According to people familiar with the matter, the government may waive the Goods and Services Tax (GST) on Covid-19 vaccines to reduce their cost—up to $1200 per dose in private hospitals beginning May 1 depending on the vaccine—to ease the burden on people and promote vaccination.
“The waiver will require approval of the GST Council. But, it is unlikely that any member will oppose the move that will provide relief to people in all states. Besides, it will not have significant revenue implications,” said a person.
On similar grounds, the government has already waived import duties on most important pharmaceutical raw materials used to produce drugs to treat coronavirus disease and is considering scrapping the 5% GST on Covid-19 vaccines, according to the people, who spoke on the condition of anonymity.
The Union government announced on April 19 that, beginning May 1, a “liberalised and accelerated” phase-3 strategy for Covid-19 vaccination would enable vaccine manufacturers to release up to 50% of their supplies to state governments and the open market at a pre-determined price.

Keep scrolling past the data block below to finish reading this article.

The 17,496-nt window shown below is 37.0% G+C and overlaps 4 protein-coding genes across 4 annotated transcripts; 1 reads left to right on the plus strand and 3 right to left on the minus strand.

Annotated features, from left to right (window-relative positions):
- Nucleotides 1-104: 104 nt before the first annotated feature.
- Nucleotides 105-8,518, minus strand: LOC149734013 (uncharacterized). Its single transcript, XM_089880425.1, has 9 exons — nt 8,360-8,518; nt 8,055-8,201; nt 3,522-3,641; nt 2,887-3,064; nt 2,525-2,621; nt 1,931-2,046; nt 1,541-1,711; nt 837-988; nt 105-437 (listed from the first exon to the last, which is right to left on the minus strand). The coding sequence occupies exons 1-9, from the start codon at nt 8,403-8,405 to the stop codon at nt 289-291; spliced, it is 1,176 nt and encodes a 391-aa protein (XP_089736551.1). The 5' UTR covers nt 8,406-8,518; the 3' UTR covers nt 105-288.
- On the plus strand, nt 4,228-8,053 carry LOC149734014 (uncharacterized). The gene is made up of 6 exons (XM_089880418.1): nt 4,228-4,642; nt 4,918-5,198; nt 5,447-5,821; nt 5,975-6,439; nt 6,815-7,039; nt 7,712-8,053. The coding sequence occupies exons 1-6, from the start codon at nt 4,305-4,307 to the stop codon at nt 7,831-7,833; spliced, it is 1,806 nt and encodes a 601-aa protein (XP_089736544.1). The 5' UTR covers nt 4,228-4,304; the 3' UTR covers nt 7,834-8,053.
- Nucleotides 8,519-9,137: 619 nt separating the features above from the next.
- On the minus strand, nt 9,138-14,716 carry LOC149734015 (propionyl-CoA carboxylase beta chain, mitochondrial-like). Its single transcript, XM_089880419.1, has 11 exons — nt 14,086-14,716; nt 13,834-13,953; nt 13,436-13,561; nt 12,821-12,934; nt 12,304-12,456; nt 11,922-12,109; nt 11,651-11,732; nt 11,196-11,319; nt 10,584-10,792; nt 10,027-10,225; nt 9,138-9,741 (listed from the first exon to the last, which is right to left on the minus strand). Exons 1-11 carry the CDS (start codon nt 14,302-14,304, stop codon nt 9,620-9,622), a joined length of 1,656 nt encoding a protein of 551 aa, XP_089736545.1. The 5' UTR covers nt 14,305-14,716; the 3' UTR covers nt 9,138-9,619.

On April 28, SII reduced the rate of Covishield for state procurement. “As a philanthropic gesture on behalf of @SerumInstIndia, I hereby reduce the price to the states from ₹400 to ₹300 per dose, effective immediately; this will save thousands of crores of state funds. This will enable more vaccinations and save countless lives,” SII CEO Adar Poonawalla tweeted.
Bharat Biotech did not respond to an email question, while an external spokesperson for SII declined to comment. The vaccine expense for the Union government’s vaccination campaign was slightly lower—free in government hospitals and $250 in private hospitals.
“A waiver of GST, if granted, will reduce costs for governments, as well as incentivise more private players to purchase and distribute vaccines. This move will boost immunizations and provide some respite from the current crisis,” said the founder and CEO of the financial technology company Cleartax, Archit Gupta.